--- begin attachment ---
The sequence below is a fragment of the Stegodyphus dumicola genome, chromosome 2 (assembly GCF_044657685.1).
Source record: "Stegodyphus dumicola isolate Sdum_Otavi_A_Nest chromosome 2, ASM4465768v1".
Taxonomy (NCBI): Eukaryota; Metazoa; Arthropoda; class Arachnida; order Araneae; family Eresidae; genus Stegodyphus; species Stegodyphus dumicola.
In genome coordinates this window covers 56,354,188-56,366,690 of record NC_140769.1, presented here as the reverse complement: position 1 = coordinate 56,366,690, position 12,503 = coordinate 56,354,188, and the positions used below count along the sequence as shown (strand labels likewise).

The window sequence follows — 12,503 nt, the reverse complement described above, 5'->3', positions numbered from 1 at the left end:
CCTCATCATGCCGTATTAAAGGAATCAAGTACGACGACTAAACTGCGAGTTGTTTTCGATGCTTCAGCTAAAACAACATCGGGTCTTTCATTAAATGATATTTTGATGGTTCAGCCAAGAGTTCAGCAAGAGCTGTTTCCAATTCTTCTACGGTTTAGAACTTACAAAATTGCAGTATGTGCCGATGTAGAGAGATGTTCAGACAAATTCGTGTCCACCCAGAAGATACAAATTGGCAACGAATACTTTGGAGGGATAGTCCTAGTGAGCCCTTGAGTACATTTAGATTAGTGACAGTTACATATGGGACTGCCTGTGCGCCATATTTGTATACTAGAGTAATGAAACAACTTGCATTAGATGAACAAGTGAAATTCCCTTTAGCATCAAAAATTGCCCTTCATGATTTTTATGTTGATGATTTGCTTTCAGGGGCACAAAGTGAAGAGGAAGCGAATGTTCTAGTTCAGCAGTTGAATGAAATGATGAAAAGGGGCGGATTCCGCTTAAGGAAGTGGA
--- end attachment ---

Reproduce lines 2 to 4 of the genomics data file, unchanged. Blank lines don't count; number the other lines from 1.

Source record: "Stegodyphus dumicola isolate Sdum_Otavi_A_Nest chromosome 2, ASM4465768v1".
Taxonomy (NCBI): Eukaryota; Metazoa; Arthropoda; class Arachnida; order Araneae; family Eresidae; genus Stegodyphus; species Stegodyphus dumicola.
In genome coordinates this window covers 56,354,188-56,366,690 of record NC_140769.1, presented here as the reverse complement: position 1 = coordinate 56,366,690, position 12,503 = coordinate 56,354,188, and the positions used below count along the sequence as shown (strand labels likewise).